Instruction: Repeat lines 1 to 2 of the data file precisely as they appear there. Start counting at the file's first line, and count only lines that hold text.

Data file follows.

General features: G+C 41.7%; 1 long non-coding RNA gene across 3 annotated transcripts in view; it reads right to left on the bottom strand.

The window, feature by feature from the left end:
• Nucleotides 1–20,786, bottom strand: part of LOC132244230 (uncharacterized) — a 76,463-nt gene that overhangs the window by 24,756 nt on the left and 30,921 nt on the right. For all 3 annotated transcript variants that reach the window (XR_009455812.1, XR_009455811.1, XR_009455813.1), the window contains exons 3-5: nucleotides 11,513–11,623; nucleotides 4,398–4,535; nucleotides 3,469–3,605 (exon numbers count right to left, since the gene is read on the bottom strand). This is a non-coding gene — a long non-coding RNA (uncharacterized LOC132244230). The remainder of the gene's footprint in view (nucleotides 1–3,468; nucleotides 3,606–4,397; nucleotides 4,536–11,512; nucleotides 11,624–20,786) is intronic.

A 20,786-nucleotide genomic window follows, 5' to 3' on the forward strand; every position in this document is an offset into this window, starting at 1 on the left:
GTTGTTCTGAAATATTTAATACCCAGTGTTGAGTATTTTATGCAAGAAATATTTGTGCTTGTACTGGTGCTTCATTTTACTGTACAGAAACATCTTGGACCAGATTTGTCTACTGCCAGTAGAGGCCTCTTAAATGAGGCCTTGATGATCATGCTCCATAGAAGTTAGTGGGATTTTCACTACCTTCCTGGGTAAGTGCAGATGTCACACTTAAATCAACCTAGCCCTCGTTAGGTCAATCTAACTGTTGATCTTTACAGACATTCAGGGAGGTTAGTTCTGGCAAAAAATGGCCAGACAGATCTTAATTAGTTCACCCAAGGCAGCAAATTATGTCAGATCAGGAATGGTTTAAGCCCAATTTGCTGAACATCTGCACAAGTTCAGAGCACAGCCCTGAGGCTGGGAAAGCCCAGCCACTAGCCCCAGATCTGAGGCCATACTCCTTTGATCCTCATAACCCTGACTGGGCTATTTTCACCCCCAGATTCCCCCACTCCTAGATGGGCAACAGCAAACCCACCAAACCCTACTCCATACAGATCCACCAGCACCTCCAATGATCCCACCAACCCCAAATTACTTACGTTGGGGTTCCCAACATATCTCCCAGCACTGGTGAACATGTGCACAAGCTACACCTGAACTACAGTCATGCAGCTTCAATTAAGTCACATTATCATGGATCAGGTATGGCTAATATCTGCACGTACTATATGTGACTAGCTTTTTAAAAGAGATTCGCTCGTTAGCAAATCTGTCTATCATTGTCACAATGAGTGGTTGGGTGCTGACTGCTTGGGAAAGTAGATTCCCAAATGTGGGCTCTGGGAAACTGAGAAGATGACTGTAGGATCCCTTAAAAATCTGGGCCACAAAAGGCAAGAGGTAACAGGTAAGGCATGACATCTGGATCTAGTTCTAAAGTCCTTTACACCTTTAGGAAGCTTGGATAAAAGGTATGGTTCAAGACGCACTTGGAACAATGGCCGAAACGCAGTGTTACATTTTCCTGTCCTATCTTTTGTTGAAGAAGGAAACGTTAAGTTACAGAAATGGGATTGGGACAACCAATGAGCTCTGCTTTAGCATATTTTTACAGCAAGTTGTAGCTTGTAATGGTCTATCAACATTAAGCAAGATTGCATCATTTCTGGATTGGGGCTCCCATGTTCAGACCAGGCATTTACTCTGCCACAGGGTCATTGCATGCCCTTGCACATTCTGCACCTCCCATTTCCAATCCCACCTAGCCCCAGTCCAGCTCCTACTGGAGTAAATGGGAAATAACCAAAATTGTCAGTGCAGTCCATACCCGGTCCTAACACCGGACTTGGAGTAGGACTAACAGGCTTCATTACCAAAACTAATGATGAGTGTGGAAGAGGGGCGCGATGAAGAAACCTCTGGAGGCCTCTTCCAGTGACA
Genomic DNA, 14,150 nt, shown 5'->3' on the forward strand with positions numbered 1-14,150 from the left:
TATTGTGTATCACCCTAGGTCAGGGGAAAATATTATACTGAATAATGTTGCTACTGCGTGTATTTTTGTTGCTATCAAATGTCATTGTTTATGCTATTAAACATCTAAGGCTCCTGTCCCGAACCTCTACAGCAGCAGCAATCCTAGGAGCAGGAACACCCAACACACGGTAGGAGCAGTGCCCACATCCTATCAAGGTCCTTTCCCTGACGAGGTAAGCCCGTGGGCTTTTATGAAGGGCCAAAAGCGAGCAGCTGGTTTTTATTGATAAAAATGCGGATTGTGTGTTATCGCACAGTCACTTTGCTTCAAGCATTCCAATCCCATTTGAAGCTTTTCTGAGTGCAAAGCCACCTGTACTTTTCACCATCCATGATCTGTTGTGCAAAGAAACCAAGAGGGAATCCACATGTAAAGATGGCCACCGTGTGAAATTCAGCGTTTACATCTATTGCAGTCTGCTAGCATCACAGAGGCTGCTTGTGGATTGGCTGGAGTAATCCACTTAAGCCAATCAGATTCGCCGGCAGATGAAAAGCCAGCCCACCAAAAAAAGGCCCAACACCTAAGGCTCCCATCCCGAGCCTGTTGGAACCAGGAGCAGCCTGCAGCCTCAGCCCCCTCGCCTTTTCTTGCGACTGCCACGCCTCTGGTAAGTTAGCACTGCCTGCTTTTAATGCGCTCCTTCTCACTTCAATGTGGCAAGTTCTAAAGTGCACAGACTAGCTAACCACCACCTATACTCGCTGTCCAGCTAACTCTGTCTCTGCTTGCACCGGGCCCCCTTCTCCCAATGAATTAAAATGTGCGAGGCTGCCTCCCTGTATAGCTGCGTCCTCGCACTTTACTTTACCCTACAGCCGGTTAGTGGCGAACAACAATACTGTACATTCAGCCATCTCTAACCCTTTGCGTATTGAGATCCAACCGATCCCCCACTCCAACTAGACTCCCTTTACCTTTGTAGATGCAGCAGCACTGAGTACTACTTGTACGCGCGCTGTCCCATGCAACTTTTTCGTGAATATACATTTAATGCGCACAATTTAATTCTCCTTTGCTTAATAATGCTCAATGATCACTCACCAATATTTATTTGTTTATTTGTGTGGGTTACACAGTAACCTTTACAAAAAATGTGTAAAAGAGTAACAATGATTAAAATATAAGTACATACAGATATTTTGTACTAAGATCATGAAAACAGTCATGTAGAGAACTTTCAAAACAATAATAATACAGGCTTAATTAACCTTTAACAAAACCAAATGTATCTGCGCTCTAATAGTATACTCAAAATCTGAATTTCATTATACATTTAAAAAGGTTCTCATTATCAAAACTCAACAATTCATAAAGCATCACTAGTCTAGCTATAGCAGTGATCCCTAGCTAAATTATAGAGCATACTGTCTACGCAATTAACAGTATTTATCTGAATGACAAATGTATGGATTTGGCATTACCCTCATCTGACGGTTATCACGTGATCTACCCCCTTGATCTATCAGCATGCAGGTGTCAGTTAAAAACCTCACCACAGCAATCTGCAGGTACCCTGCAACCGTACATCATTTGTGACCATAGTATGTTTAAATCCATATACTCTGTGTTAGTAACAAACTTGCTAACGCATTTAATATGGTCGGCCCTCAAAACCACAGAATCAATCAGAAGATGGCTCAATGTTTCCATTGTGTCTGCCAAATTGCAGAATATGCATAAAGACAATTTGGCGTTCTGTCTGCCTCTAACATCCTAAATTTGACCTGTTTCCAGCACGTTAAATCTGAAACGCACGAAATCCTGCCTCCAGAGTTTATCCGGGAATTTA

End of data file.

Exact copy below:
General features: G+C 41.7%; 1 long non-coding RNA gene across 3 annotated transcripts in view; it reads right to left on the bottom strand.

The window, feature by feature from the left end: